From regional ski area to resort
Who built Whistler’s sewer and Town Centre was just as much an issue as what was built
By Chris Woodall
The Christian calendar marks years in terms of "BC" (Before Christ) and "AD" (After the Dude). In Whistler’s small span of history, we can follow a similar pattern to set the chrono-line at BTC and ATC: Before the Town Centre and After the Centre.
In the years BTC until the first phase of the Town Centre, or what we have come to call Whistler Village, became more than a glittery dream in some people’s minds, Whistler was nothing more than what a lot of other ski resorts were: a decent regional ski slope with possibilities.
In the years ATC, Whistler took that giant leap that after 20 years has, at the dawn of the third millennium AD, made Whistler the paramount four-season ski resort in North America, if not the whole stinkin’ universe!
Or so the hype has played itself out today.
Back at the turn of BTC/ATC, however, the hype was the same… but seemed to be no more than that: "(The Town Centre) will be the focal point for one of the outstanding year-round resorts on this continent," proclaims a special insert in Whistler’s weekly newspaper 20 years ago. You could have been reading that item, back in mid-1978 when there wasn’t more to look at than scrubby trees and a garbage dump at the base of Whistler Mountain’s Olympic Run, and be forgiven if you were a little skeptical.
Enough of all that. Let’s take a look back at those days of hope and glory; let’s go back to the mid-1970s; let’s go back to Whistler’s Dawn of Time.
When God created Man, He may have done it out of whole cloth, but if He had followed the Whistler plan, He would have created Man’s bowels before getting to Man’s Heart & Soul.
So it was done. Before there could be a Town Centre, there had to be a sewer line. Whistler was a mere 850 folks back then, and the labouring-minded among them hoped to get in on the fun building Whistler’s large intestine.
Locals getting work on the project operated by Vancouver outfits soon became a bung that needed clearing. The then-mimeographed Whistler Question newspaper was only six issues old when it had its first controversy.
"Despite rumours to the contrary, the Question can find no documented evidence… that a percentage of the labour force employed will be locals," publisher, editor, ad salesman and chief bottle washer Paul Burrows wrote in a May 19, 1976, item about the impending sewer project that would link the future Town Centre — and the rest of the community — to the treatment plant south of Function Junction. It seems that while a municipal stipulation asked that local labour or materials be specified as part of the work done, there was no pressure to fulfil that aspect of the deal.
Instead, members of Local 602 of the labourers union were to get first crack at any jobs. With a 1976 unemployment rate of 10 per cent in Vancouver, there was some despair that locals would get anything.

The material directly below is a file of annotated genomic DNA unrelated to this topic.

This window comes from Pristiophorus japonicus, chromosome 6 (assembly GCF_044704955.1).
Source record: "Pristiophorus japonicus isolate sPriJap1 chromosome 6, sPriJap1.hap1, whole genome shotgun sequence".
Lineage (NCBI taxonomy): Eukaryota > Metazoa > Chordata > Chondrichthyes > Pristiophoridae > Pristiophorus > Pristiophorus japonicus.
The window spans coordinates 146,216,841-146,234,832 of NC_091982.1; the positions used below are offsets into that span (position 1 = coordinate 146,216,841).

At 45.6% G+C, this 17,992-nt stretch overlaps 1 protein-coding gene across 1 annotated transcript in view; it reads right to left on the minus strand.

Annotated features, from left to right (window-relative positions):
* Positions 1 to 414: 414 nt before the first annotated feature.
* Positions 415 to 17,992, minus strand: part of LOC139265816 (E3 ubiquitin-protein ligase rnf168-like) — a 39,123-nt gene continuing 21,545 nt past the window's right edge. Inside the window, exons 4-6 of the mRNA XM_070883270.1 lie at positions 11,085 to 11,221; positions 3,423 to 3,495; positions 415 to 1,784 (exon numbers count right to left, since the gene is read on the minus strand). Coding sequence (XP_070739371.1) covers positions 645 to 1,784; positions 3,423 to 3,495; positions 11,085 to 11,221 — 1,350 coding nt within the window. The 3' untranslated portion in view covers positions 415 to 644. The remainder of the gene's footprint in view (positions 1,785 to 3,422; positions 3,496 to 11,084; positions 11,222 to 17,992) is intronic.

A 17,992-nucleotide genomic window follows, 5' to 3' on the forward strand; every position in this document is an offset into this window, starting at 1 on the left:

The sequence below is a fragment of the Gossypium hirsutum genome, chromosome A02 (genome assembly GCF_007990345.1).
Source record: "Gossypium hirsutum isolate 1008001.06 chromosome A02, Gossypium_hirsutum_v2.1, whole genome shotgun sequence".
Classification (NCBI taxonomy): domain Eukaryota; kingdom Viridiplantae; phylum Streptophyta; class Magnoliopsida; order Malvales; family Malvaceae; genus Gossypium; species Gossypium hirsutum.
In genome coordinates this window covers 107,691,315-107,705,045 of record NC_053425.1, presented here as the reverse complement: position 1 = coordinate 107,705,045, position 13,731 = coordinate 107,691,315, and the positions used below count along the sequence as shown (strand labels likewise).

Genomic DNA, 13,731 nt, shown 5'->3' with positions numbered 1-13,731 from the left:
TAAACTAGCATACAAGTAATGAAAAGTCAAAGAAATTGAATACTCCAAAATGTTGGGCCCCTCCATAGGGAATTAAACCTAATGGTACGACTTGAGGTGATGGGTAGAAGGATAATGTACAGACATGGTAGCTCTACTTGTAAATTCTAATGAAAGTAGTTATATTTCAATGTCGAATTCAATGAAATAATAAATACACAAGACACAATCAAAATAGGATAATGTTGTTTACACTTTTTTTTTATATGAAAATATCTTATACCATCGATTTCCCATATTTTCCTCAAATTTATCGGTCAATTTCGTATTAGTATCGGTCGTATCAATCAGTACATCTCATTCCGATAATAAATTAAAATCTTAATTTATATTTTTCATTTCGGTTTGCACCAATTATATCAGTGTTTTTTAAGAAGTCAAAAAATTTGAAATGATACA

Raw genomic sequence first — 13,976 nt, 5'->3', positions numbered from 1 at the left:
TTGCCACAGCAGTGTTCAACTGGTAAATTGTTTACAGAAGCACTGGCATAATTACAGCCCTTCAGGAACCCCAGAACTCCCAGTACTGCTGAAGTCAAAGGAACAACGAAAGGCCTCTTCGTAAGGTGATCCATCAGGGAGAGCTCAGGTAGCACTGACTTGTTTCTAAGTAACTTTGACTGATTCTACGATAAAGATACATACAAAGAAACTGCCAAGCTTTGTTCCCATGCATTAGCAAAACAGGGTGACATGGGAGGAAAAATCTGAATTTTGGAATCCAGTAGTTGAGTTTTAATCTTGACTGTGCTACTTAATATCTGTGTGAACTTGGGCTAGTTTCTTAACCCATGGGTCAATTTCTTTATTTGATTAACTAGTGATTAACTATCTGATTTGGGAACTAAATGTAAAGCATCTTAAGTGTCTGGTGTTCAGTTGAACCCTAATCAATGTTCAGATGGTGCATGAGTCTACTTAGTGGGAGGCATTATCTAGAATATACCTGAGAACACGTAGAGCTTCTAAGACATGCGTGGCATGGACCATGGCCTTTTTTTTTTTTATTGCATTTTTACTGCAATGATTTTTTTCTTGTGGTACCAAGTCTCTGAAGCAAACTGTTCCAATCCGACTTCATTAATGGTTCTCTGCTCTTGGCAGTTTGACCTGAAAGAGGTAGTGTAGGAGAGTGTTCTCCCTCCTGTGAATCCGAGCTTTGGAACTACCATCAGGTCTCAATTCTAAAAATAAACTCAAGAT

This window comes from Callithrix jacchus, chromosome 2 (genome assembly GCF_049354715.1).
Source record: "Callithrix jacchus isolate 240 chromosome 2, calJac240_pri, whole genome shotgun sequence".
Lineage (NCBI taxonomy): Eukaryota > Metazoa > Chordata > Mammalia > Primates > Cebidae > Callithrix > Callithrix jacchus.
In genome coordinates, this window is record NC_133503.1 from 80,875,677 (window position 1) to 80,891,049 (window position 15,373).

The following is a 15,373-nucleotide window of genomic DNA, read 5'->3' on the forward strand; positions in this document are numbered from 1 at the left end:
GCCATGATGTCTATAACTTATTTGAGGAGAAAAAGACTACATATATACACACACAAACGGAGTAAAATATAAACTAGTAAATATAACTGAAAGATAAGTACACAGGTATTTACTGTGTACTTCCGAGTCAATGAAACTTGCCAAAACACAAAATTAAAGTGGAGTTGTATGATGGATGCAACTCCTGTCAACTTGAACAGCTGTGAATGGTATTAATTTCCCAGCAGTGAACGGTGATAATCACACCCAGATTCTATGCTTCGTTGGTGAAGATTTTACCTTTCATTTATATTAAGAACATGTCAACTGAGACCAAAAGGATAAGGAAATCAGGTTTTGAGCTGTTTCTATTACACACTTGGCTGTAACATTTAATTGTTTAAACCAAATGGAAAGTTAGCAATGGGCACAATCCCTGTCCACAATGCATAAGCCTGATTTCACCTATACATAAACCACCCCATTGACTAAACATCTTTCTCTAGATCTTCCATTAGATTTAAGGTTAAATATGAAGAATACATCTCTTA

The demand was there. For a community as small as Whistler, 20 applicants had signed up at the grandly-named "City Hall" to be "flag girls," with another 30 men and women lining up for jobs as labourers.
Standard-General Construction got the $2.37-million contract, July 5, 1976, with work to start on the 12th and done like dinner by early December.
By the end of July, however, "once again we have rumbles in the valley, due to… local labour not being used on the sewer construction project," the local weekly said.
Whistler Mayor Pat Carleton and council wibbled out of the controversy, the mayor saying, "the union has the final say," when it ordered Standard-General to fire two non-union men and one woman.
The Question, too, seems to have wanted to play hide-and-seek with the union, noting that there was lots of work elsewhere in Whistler. "Most local contractors have more work than they can handle," editor Burrows mused on July 21, 1976. "Let’s get after the jobs we can get instead of being hardnosed about those we can’t."
But local noises were heard so that by early August a head count found several Whistlerites beavering away on the sewer line project.
Unions were a busy bunch back then. While locals were trying to earn a paycheque on the sewer line, Local 213 of the Teamsters made a play to sign up employees of the Garibaldi Lift Company (Whistler Mountain). Nothing much was heard of that effort.
This was a time of wage and price controls as governments tried to inspire paypacket restraint while the inflation rate ran into ever-larger double digits. "Can’t survive on Six & Five" became a rallying cry for labour forces all over Canada.
The first phase of the sewer line made its December goal, helped by Mother Nature who held back the snow. Whistler Mountain only opened on Dec. 12, 1976, by offering Green Chair runs to kick off that year on a skimpy 20-inch snow base. A day pass was $5.
By August, 1977 it was time to award the next phase of the sewer contract. Council tried harder and put in a clause demanding a certain percentage of the workforce be locals. Valid Construction won the bid, promising to hire 70 per cent of its labour locally, first going to those already in Local 602 of the Labourers Union and then requiring the rest to join up if they were to get work. Wages were $9.26 an hour, then double time ($18.52/hr) after a 7.5 hour day. Not too shabby when the minimum wage was something like $1.65/hr.
When mid-October arrived, the first plans for the Town Centre were spoken out loud and a summer, 1978, construction start was targeted. The dream appears to gain substance, although few details are made public.
Monday, February 13, 1978 — Whistlerites get their first look at plans for the Town Centre. This is the first time, too, that "Whistler Village" is mentioned as the name for the project.